Scroll down to discover 26 Unusual Museums To Visit in London.
You’ve probably heard a lot about the famous museums here in London like the Science Museum or Natural History Museum. They are some of my favourites weekend hangouts and I can’t recommend them enough. I’ve even got a blog on 10 London Museums you must visit where you can check them all out if you want to … BUT, did you know London has tons of unique and unusual museums that not a lot of people know about? When I say unusual I mean museums on sewing machines, on Sherlock Holmes and even on vagina’s! Yes, you read that correctly. Here are 26 Unusual Museums To Visit in London.
The Sherlock Holmes Museum is devoted to this most legendary of fictional literary characters. The museum is situated at one of the world’s most famous addresses, 221B Baker Street, London. It contains authentically maintained rooms including Sherlocks’ living room, study and bedroom. There are rooms memorializing the iconic Watson and Mrs. Hudson too, giving visitors an insight into the life and narratives of this most famous detective and his friend and assistant.
The V&A Museum of Childhood is part of the Victoria and Albert Museum and focuses on pieces of art and design, by and for children. Its aim is to inspire young people to produce collections of graphic arts, design and performance, whilst encouraging them to continually learn and be creative. The idea is to engage with young prospective inventors and designers, who are encouraged to lead the way forward in helping the museum becoming a convivial child-centred space.
Launched in 2019, the Vagina Museum in Camden Market gives you an idiosyncratic insight into all that’s gynaecological. From tampons to menstrual cups, to intricate pictures of female genitalia, this museum has everything you’d want to know about the female anatomy, both in people and animals, whilst highlighting all the social topics surrounding them.
The Brunel’s were the first people in the world to build a tunnel under a river, and the Grand Entrance Hall to the Brunel museum (where work on the real Thames Tunnel began) celebrates the engineering and implementation that went into this. The museum sits on the South Bank of the river Thames and through prints and models, memorializes the tragedies and triumphs that occurred during the construction of the Thames Tunnel.
If you want to learn all about the Grand Union Canal, its erection challenges engineering achievements, and how the canals advocated the industrial revolution, then the Canal Museum collaborates the stories of the people, who subsisted and laboured on the canals. The museum has over 12,000 objects and models of historic boats over the last 300 years.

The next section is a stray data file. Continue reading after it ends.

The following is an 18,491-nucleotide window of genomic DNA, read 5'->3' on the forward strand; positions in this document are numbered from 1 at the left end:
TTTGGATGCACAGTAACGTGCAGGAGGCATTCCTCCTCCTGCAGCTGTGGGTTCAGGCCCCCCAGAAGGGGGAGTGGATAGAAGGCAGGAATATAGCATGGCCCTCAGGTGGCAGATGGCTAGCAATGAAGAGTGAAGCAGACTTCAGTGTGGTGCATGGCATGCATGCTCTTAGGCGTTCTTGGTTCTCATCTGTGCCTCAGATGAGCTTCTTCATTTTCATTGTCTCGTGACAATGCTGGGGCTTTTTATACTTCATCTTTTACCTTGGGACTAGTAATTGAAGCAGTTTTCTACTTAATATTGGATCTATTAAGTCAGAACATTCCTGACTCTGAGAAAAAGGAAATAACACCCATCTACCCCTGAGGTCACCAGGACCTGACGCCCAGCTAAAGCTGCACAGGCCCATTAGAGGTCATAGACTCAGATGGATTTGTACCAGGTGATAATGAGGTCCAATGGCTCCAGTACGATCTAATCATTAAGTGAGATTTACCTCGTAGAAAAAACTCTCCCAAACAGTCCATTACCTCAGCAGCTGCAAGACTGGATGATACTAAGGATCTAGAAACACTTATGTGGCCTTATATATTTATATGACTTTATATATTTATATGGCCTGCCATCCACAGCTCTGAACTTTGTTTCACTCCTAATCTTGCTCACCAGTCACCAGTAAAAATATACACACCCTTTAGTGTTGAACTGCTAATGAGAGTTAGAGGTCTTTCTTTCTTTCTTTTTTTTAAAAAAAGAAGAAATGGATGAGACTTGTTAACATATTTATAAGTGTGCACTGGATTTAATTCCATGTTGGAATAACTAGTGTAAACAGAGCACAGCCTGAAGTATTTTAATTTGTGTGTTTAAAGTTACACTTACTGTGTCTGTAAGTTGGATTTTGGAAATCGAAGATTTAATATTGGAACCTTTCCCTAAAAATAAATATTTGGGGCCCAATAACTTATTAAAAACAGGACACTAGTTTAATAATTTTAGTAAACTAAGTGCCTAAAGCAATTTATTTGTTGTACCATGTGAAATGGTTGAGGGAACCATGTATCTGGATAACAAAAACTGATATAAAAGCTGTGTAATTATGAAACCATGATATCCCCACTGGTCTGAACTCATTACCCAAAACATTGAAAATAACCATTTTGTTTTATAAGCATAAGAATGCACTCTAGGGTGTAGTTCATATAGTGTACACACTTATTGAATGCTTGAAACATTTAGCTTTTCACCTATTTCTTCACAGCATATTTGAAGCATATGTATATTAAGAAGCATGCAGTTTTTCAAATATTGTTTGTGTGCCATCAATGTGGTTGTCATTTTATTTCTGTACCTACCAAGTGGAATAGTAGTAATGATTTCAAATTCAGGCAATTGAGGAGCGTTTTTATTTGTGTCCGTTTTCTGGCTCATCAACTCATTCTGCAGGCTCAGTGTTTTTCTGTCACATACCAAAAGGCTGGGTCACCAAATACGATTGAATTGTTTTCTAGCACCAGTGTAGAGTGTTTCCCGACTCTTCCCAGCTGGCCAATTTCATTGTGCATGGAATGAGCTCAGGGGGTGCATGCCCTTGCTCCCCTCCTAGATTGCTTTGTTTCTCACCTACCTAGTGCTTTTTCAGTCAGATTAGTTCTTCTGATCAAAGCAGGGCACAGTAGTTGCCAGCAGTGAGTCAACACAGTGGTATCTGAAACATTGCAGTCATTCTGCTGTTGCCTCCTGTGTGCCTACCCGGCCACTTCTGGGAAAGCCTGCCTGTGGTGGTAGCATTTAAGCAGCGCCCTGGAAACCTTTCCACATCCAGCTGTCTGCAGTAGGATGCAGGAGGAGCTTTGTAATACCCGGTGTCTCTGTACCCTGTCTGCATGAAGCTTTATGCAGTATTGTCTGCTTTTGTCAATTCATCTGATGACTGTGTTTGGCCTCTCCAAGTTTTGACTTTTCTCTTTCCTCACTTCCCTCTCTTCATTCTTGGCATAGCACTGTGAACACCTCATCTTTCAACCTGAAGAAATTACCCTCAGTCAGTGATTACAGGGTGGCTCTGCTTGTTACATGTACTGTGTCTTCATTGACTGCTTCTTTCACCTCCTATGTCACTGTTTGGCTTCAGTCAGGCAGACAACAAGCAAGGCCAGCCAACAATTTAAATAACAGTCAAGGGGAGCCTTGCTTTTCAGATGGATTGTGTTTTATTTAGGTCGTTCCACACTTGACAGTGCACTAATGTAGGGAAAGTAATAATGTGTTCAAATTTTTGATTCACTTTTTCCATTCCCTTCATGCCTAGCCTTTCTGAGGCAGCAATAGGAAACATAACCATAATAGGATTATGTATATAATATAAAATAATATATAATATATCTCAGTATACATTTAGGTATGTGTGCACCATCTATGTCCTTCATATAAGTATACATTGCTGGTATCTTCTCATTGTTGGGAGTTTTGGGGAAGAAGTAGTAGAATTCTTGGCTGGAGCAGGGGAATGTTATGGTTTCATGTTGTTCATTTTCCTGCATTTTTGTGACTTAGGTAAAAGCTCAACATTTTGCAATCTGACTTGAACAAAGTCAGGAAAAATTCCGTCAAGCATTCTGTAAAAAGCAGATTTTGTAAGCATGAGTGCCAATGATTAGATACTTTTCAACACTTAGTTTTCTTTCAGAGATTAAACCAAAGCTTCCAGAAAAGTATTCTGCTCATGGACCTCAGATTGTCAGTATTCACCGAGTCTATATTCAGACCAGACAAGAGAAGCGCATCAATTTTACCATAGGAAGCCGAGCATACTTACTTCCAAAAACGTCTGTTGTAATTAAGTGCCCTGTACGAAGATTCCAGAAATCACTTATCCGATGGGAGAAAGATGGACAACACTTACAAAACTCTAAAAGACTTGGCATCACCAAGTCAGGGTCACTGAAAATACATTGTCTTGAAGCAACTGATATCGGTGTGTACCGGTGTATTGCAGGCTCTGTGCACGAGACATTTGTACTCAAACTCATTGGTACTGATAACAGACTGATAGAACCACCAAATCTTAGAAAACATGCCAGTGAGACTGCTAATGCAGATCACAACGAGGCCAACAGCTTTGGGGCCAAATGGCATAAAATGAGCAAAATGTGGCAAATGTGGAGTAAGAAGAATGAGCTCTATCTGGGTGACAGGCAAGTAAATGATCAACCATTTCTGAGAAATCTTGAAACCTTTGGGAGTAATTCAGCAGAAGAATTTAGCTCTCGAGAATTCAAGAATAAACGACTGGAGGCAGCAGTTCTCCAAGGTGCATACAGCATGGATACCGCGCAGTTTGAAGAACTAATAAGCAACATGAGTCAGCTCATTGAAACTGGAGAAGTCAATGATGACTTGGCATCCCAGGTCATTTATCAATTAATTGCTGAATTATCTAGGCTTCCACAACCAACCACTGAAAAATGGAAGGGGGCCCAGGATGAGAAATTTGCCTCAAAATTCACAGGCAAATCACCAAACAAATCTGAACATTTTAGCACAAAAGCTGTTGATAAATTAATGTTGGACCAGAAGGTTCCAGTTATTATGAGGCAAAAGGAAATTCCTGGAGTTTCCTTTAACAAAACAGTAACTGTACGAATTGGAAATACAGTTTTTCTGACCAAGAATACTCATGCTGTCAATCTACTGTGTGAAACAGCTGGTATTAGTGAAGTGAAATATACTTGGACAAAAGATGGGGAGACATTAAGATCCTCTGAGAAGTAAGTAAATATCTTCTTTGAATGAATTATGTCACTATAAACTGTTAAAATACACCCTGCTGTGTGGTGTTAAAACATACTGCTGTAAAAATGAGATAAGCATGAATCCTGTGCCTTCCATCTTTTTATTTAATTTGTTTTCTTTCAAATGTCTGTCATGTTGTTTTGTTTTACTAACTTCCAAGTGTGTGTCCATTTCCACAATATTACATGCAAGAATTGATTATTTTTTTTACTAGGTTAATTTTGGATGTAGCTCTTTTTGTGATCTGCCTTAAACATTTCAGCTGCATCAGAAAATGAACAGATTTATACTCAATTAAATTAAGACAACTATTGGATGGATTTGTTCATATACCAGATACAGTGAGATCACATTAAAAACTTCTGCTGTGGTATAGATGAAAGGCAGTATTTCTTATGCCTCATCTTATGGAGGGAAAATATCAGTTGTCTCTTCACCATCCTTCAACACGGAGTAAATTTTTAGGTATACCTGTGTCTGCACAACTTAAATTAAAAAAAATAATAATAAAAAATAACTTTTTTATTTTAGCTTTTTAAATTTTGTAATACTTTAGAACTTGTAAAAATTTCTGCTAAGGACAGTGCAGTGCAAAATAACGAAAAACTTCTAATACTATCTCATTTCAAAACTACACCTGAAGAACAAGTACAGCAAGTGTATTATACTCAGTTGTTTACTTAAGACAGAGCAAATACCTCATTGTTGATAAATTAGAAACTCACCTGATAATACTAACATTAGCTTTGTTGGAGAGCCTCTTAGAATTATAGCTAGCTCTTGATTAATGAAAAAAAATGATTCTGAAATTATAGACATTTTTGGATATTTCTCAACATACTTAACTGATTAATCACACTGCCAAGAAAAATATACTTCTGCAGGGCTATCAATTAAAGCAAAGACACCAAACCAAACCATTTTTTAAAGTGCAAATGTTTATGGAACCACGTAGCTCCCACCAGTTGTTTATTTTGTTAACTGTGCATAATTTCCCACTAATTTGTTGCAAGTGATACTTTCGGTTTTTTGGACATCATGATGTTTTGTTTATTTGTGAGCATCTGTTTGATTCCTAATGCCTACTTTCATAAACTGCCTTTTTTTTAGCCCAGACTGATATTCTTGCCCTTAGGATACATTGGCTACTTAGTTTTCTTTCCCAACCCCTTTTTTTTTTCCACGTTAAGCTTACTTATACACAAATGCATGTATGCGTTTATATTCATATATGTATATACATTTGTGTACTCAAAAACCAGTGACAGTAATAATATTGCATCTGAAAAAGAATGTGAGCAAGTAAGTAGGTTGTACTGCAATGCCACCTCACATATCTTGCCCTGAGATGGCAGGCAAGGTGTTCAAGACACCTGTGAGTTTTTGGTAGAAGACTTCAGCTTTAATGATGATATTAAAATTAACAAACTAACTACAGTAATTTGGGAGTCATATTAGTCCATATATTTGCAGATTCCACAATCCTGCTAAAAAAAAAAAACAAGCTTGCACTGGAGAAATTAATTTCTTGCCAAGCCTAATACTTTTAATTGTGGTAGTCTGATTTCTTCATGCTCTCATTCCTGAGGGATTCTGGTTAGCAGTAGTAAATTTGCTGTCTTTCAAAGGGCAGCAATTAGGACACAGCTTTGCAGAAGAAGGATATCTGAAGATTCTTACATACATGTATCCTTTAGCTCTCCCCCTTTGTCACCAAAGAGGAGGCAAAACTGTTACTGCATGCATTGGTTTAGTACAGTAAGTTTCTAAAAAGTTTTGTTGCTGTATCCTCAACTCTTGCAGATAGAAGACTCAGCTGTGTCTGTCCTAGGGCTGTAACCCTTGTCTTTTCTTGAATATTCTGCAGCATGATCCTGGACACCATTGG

London’s Cinema Museum is dedicated to preserving the heart of cinema. Set in historic backdrops, the Cinema Museum houses a distinctive collection of artefacts, mementos and paraphernalia that conserves the antiquity and splendour of the cinema, from old-fashioned black and white movies to modern blockbusters.
If you want to soak up the ambiance of a bygone age, then this 18th century house will stimulate your senses with scents and sounds from days gone by. It was Dennis Severs’ intention that as you enter his house it will feel as though you passed through the surface of a painting. The museum is an intimate portrait of the lives of a family of Huguenot silk-weavers from 1724 to the of the 20th Century. With food left on plates, and discarded items left around, the entire fantasy merged with your imagination will leave you in an entrancingly eerie disposition.
The Fan Museum celebrates the history and making of the hard fan. The museum owns over 4000 fans with the earliest dating back to the 10th century. Possibly the most unique museum on this list.
Freud is famous for creating and evolving the technique of psychoanalysis and enunciating the psychoanalytic theory of mental illness and the subconscious in human nature. The Freud Museum promotes the intelligent and social vestiges of Sigmund and his daughter Anna, who herself was a pioneering psychoanalyst. With around 2500 artifacts, as well as the real sofa he saw patients on, the tales of the Freud family comes alive for all to debate and enjoy.
A major Victorian attraction, the Water and Steam museum has some of the world’s rarest working steam engines. You can go deep underground to see all the pipework and tunnelling that went into giving London its water supplies, and experience a water-themed journey into the sewers. There’s also an outdoor splash zone for fun for all the family.
The Magic Circle museum is committed to preserving the art of magic. Cloaked in mystery, only a select few know the true secrets of historical magic. But through stories and artefacts from past and present magicians, you’ll get an insight of some of the most fascinating performers such as the great Houdini.
Initially created from a collection of everyday packaging and product advertisements, the Museum of Brands encompasses 200 years of all that is nostalgic to many. From sweets to toilet paper, memories will be triggered by the thousands of manufactured packaging’s and adverts on show, and how they’ve evolved over the years.